Photo Credit: Gage Skidmore
President-elect Donald Trump announced last Monday that he will cancel the “Trans-Pacific Partnership” on his first day in office, Jan. 20. That will kill the TPP off for all 12 countries that agreed on it just over a year ago: As Japan’s Prime Minister Shinzo Abe said, the TPP would be meaningless without the involvement of the United States. But then, it was pretty meaningless even with American involvement.
Japan and the U.S. were the only two really big economic players in the TPP deal. All 10 other partners—Canada, Mexico, Peru and Chile on the eastern side of the Pacific, and Vietnam, Singapore, Brunei, Malaysia, Australia and New Zealand on the western side—have a total population scarcely bigger than that of the U.S. alone.
It was really just an attempt to create a Pacific trading bloc that excluded China, thereby preserving what was left of the traditional U.S. and Japanese domination of the region’s trade. For just that reason, the other big trading economies of the region—Indonesia, the Philippines and South Korea—stayed out of it. They preferred to play the giants off against one another.
Chinese influence and trade in Southeast Asia may grow modestly as a result of the TPP’s cancellation, but no profound transfer of power or wealth will ensue. There were no big tariff cuts coming as a result of the TPP anyway, because actual taxes on international trade were already low. The real focus was on removing so-called “non-tariff barriers.”
The classic example of a non-tariff barrier was Japan’s attempt in the 1980s to ban imports of foreign-made skis on the grounds that Japanese snow was “unique.” A great deal of detailed haggling in the TPP talks went into breaking down thousands of similar (and sometimes equally ridiculous) barriers to trade, but any country that wants to keep those gains can just incorporate the same deals into bilateral trade treaties with other ex-TPP members.
Not many jobs would have been gained or lost, in the U.S. or elsewhere, if the TPP had gone into effect. The same is true for the U.S.-European Union equivalent of the TPP, the Transatlantic Trade and Investment Partnership, which was dead in the water even before Trump was elected. Donald Quixote is attacking windmills, not dragons, because the great free-trading spree of 1990–2008 has already come to an end.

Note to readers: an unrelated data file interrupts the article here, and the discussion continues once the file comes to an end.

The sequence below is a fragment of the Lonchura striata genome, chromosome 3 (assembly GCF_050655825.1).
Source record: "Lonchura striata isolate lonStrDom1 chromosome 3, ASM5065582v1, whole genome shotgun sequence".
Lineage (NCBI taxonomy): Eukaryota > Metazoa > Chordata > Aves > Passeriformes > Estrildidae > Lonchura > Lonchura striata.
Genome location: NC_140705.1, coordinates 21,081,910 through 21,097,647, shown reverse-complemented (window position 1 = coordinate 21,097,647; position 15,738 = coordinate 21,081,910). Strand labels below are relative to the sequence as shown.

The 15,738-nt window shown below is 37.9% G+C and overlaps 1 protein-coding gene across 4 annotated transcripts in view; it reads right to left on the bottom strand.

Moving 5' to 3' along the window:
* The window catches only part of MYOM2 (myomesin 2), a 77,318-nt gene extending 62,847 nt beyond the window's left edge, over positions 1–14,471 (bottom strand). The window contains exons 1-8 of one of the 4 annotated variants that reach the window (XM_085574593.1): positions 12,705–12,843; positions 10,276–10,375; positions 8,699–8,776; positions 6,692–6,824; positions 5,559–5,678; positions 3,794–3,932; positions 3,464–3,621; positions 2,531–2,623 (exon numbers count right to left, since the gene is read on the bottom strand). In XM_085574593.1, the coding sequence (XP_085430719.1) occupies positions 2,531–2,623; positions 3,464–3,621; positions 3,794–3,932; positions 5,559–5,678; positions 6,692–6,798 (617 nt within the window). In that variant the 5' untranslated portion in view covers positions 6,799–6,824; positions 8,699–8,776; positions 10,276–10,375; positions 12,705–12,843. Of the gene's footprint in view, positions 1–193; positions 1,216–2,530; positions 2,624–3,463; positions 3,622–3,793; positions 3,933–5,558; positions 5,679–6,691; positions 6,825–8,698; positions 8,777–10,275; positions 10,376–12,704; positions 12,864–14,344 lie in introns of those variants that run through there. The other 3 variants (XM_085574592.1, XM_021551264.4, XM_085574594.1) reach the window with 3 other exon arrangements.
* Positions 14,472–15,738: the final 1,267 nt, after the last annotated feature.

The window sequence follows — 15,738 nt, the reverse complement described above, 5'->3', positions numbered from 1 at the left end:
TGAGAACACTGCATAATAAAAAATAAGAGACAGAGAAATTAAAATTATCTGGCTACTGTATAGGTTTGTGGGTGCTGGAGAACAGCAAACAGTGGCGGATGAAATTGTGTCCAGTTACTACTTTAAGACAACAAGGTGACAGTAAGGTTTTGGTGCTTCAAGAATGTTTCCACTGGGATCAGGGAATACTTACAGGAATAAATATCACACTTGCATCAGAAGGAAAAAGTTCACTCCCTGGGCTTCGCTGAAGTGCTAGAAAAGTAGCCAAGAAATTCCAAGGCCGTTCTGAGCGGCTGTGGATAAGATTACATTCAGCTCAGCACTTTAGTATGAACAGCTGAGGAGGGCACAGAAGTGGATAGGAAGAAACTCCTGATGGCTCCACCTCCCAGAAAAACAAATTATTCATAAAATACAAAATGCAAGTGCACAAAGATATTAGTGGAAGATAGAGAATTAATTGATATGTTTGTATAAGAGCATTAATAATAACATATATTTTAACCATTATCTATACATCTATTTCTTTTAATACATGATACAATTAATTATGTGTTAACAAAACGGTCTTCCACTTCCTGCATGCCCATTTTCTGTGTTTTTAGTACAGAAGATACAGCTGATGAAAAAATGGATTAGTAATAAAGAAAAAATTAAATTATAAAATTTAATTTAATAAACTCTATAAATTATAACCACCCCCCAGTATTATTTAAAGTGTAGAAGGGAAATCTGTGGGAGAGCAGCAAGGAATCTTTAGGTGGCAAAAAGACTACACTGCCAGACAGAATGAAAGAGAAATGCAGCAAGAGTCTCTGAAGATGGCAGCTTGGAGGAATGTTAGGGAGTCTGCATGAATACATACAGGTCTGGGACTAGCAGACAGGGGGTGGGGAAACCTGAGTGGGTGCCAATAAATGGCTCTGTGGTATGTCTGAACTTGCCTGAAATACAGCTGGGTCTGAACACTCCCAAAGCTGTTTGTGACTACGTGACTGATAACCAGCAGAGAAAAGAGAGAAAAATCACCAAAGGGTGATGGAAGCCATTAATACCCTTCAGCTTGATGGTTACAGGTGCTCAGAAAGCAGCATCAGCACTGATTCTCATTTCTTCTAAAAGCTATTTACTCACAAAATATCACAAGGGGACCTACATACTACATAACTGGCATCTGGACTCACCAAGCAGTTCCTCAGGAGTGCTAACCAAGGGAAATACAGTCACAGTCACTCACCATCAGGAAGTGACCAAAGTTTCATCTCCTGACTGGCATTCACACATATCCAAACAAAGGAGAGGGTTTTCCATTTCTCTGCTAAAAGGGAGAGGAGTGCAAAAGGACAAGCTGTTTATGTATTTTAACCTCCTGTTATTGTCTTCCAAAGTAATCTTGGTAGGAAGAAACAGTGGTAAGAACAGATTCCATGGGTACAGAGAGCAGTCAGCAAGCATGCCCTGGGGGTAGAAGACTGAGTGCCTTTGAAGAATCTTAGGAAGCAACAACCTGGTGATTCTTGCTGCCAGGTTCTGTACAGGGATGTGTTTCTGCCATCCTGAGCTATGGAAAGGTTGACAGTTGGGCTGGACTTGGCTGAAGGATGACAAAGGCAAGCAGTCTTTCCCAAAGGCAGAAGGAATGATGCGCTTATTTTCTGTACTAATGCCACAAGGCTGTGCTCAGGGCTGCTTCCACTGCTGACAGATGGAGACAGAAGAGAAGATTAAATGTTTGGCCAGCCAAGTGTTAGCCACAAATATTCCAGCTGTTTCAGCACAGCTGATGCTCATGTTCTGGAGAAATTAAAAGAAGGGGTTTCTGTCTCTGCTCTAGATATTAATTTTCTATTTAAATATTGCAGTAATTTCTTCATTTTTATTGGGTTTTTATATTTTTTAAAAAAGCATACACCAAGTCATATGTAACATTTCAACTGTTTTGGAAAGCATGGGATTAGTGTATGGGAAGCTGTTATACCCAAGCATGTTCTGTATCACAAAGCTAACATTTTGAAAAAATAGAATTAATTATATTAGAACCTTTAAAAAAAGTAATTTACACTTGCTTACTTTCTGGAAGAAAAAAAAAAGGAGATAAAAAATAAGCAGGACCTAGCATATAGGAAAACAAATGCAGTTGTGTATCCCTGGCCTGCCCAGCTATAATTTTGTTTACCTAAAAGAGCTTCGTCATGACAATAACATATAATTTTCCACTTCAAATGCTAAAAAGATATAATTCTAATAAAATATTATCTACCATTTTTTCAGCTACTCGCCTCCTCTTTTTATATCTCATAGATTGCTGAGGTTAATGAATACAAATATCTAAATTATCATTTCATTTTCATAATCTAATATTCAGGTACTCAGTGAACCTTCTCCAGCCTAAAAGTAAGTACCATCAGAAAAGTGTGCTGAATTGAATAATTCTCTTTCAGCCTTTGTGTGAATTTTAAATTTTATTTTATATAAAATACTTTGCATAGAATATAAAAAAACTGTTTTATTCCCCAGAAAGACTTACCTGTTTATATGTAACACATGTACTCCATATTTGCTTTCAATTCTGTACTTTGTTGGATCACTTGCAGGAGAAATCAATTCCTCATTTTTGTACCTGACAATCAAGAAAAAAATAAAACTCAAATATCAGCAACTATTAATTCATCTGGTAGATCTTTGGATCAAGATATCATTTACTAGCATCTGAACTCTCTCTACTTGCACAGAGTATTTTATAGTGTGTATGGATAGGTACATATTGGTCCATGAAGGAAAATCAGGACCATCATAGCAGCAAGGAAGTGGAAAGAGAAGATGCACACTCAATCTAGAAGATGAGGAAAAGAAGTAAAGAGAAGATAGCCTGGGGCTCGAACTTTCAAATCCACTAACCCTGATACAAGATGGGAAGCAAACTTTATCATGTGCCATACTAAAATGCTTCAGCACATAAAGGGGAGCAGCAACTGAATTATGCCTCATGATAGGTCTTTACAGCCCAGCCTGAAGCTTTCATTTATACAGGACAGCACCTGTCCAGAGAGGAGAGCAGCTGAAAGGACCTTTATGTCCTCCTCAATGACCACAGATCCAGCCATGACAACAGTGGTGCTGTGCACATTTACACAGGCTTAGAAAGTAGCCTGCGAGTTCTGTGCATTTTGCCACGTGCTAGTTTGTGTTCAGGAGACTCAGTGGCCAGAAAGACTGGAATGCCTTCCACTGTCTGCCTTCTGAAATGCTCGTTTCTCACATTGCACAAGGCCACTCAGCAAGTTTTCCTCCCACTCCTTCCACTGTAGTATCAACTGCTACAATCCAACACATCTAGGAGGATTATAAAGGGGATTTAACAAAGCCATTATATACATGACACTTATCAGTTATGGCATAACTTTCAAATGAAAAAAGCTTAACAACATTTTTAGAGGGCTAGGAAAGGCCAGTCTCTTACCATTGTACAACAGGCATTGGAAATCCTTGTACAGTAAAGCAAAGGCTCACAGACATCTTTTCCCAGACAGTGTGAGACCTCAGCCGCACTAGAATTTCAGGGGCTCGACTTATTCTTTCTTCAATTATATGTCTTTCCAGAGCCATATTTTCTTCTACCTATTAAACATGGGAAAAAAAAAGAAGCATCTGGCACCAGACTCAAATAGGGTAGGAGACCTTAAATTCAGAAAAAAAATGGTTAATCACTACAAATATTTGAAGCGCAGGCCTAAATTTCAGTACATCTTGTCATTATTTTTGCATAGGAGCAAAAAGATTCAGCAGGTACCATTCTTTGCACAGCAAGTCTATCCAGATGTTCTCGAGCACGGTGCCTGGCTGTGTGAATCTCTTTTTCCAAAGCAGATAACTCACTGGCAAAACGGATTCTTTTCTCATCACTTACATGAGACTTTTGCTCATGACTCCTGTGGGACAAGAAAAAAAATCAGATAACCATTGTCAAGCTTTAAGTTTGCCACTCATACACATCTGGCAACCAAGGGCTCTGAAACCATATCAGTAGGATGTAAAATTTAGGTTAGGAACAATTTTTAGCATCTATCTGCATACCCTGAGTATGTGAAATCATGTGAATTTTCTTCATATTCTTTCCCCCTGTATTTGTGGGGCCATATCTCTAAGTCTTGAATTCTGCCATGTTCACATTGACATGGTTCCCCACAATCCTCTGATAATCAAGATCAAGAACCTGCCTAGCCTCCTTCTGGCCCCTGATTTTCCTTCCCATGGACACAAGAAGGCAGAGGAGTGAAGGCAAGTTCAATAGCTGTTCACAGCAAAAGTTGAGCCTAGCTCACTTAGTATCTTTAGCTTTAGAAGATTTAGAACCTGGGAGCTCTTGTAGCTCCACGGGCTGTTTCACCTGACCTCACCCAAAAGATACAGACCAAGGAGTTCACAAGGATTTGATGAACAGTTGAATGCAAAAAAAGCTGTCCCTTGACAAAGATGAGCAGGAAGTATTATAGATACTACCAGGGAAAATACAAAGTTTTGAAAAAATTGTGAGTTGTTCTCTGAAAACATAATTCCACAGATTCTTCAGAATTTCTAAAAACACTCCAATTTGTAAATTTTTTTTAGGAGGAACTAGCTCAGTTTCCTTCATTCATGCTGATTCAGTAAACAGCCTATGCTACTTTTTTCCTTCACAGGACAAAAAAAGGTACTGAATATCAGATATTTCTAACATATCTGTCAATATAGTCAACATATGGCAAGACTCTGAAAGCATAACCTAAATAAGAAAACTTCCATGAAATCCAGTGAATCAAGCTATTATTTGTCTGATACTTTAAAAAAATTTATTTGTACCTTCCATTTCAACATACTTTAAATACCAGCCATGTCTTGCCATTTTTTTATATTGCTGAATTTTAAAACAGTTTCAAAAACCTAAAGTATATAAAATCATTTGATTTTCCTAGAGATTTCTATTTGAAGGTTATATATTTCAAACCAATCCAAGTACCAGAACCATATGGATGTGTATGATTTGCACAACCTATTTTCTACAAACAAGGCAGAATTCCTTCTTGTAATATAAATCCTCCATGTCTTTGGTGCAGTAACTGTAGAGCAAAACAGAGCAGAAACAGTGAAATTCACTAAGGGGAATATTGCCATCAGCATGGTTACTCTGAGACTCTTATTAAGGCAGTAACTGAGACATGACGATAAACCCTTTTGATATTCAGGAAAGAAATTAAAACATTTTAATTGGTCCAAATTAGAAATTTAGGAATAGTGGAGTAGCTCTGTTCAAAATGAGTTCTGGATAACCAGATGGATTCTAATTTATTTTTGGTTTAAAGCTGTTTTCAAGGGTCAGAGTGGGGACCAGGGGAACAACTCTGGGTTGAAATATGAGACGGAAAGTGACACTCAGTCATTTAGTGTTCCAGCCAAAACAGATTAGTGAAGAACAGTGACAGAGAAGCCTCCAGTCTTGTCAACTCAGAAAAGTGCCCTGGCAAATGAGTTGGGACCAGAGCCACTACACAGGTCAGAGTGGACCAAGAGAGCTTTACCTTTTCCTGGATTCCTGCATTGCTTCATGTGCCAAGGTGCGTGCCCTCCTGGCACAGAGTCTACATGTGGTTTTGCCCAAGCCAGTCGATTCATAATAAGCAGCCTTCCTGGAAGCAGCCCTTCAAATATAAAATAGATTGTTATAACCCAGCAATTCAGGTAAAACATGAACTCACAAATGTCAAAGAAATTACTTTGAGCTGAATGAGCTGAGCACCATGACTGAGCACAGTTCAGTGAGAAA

Most of the jobs that moved from developed to developing countries in the heyday of “globalization” (or often, in the U.S.’s case, just from Rust Belt states to Sun Belt states, where wages were lower and unions were weak or nonexistent) left long ago. In recent years, eight American jobs have been lost to automation for every one that went abroad.
Most economic strategies, including both protectionism and free trade, conform to the law of diminishing returns. The same goes for political strategies, but they tend to lag even farther behind the realities. That’s why the old white working class in the U.S. (and therefore Trump) still feel compelled to “fight” free trade, and why even Hillary Clinton, once an enthusiastic advocate of the TPP, was ultimately obliged to turn against it.
When she finally made that U-turn, Reince Priebus, the chairman of the Republican National Committee, mocked her as “a case study in political expediency.” Now he has been appointed as President Trump’s chief of staff, and he will change his tune accordingly. But the cross-party consensus on this does not make it the right tune.
The truth is that these now-aborted free-trade deals were merely the finishing touches on an edifice whose basic structure was completed more than a decade ago. Those who had devoted their lives to building that edifice simply kept on doing what they were good at doing, necessary or not. And all the while technological change was conspiring to make them as irrelevant as the people who so vehemently opposed them.
Cultural lag being what it is, the last battles in this long war—probably between the U.S. and its NAFTA partners, Canada and Mexico, and between the U.S. and China—are yet to be fought. We may be entering the next decade before the political process anywhere seriously engages with the reality of automation as the main destroyer of jobs. But reality always wins in the end.